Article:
Axial destratification fans are self-contained units that are installed in an array at the ceiling with the goal of blowing conditioned air in the ceiling down to the floor, where people live and work. Because axial fans are designed to blow air straight down at the floor, they can be used in ceiling and roof structures over 100 ft. tall. Because axial destratification fans can achieve destratification with low CFMs, it is imperative that the air leaving the nozzle achieve an air speed at the floor of between 0.2 and 0.5 m/s. The result of this level of air movement is the integration of conditioned air from the ceiling with air at the floor level. Failing to impact the floor will result in destratification of medial layers of air but not achieve destratification at the floor. Since the area around the thermostat will not be destratified in this instance, it is hypothesized that there will be little or no cost savings, as the thermostat will continue to overheat or overcool the room.
An experiment in a room with a 21 ft. ceiling yielded a savings of 23.5% with the use of axial destratification fans.
Because of their size, HVLS fans are normally installed in new construction, rather than retrofits, as the roof structure may have to be redesigned to accommodate the increased weight and size. It's not uncommon to require the relocation of lights, due to strobing as large fan blades pass under them, and sprinkler systems, which typically require unobstructed access to the floor to meet fire code. When used in the summer to encourage evaporative cooling, HVLS fans are run forward, blowing air at the floor. When used for destratification in the winter, the fans are run in reverse, blowing air towards ceiling which then circulates around the room. The height at which HVLS fans can be effective is limited compared to axial destratification fans.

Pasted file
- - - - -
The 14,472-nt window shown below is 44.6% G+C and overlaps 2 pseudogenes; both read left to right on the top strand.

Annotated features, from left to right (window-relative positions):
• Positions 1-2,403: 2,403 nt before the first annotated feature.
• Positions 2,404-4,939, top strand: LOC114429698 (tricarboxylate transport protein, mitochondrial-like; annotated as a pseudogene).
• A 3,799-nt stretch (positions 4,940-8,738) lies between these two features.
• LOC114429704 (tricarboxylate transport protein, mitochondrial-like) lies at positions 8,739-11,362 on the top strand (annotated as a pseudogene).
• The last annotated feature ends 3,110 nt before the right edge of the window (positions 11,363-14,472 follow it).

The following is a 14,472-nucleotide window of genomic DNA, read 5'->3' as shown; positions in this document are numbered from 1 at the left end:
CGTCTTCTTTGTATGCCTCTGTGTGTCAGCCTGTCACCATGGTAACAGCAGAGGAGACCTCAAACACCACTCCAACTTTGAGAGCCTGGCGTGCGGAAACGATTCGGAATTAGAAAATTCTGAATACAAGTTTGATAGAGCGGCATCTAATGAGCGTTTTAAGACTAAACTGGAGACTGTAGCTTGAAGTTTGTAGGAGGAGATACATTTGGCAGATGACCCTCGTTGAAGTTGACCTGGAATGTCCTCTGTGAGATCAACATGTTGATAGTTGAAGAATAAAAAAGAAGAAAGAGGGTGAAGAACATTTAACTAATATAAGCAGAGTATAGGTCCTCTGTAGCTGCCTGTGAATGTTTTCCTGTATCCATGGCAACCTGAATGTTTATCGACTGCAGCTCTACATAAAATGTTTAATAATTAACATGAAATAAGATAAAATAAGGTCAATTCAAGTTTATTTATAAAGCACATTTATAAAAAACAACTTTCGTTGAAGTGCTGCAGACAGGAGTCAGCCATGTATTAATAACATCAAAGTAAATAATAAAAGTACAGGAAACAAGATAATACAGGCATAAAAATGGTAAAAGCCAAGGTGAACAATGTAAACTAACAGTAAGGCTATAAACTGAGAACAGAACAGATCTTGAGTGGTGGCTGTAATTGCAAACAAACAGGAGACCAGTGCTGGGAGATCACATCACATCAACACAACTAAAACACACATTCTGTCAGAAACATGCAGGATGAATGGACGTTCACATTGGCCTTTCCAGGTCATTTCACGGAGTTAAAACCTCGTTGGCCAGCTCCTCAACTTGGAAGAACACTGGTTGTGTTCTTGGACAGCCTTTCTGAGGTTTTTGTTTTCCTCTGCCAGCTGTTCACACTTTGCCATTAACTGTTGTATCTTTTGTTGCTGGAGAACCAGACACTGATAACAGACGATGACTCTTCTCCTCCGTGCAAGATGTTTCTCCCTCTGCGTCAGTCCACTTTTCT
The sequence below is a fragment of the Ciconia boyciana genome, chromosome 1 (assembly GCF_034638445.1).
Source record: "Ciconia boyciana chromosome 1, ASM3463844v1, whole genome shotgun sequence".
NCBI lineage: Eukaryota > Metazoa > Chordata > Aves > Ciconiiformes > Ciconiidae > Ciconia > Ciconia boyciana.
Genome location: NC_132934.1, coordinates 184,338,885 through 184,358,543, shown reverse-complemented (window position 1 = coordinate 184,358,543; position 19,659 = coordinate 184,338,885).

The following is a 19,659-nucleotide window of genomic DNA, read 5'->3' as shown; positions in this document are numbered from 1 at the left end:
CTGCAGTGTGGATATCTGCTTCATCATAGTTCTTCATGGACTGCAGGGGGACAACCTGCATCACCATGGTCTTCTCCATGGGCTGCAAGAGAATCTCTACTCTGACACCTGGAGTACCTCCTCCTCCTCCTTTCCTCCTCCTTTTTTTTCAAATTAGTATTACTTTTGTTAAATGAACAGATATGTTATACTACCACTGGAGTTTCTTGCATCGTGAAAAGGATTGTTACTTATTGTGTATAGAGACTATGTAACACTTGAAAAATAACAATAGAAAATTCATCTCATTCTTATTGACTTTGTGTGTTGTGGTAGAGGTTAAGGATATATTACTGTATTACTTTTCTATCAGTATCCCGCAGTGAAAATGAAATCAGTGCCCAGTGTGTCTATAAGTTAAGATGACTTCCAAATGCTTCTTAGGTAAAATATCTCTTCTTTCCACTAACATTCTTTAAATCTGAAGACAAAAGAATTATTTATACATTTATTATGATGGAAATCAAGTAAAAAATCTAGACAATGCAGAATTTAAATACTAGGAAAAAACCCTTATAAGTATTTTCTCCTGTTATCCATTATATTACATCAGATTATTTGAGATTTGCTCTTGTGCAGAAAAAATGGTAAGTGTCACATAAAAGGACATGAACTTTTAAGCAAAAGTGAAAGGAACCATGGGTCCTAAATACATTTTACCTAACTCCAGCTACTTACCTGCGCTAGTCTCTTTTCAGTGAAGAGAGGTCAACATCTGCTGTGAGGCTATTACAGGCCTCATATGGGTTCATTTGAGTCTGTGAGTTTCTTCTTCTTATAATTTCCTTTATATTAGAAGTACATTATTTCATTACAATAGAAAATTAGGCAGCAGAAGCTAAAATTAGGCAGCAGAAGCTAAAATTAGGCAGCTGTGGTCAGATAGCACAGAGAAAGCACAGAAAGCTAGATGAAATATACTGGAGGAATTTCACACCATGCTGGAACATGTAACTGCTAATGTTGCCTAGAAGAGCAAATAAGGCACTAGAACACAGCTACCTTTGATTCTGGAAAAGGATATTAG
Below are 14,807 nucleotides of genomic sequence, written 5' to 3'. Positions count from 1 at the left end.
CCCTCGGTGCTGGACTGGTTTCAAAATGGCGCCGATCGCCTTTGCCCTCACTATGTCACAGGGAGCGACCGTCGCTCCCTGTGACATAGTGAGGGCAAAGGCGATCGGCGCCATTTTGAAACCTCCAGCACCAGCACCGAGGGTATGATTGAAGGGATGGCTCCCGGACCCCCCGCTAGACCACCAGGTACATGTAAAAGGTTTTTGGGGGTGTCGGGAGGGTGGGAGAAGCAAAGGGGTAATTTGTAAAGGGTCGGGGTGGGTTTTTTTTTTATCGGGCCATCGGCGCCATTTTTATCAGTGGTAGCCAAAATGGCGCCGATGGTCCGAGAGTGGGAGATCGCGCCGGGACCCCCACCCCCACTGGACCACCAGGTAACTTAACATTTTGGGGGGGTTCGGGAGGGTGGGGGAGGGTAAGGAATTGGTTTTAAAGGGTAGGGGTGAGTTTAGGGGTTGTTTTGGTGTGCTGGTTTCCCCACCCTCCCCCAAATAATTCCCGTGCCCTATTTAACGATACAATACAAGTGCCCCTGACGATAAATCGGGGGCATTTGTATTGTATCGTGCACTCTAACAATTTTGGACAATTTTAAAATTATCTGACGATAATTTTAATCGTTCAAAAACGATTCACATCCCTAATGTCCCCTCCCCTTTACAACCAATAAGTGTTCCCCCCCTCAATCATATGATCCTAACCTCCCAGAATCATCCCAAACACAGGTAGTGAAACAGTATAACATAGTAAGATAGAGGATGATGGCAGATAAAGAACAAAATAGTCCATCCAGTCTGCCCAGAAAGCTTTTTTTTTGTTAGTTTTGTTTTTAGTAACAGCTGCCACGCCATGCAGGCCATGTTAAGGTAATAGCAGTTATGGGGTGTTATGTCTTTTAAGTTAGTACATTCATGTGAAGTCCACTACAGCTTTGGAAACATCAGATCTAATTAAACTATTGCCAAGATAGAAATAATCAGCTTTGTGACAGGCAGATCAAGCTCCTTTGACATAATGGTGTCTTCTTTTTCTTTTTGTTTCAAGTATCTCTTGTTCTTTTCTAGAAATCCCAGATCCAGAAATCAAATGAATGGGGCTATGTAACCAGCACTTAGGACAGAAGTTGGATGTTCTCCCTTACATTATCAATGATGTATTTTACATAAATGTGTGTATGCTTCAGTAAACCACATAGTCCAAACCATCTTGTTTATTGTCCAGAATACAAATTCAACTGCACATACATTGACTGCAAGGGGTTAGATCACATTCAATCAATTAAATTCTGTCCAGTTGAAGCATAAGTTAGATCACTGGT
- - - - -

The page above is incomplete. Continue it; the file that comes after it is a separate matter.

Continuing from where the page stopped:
This method has the most benefits through its application in the heating, ventilation, and air conditioning (HVAC) industry and in heating and cooling for buildings and it has been found that "stratification is the single biggest waste of energy in buildings today."
By incorporating thermal destratification technology into buildings, energy requirements are reduced as heating systems are no longer over-delivering in order to constantly replace the heat that rises away from the floor area, by redistributing the already heated air from the unoccupied ceiling space back down to floor level, until temperature equalisation is achieved. With regards to cooling destratification systems ensure the cooled air supplied is circulated fully and distributed evenly throughout internal environments, eliminating hot and cold spots and satisfying thermostats for longer periods of time. As a result, destratification technology has great potential for carbon emission reductions due to the reduced energy requirement, and is in turn capable of cutting costs for businesses, sometimes by up to 50%. This is supported by The Carbon Trust which recommends destratification in buildings as one of its top three methods to reduce carbon dioxide emissions.
Destratification naturally increases air movement at the floor, reducing "hot spots" and "cold spots" in a room. It can be used in typically cold areas, like grocery store freezer cases, to warm patrons shopping nearby. In addition, air movement from destratification fans can be used to help meet ASHRAE Standard 62.1 by increasing the amount of air movement at the floor.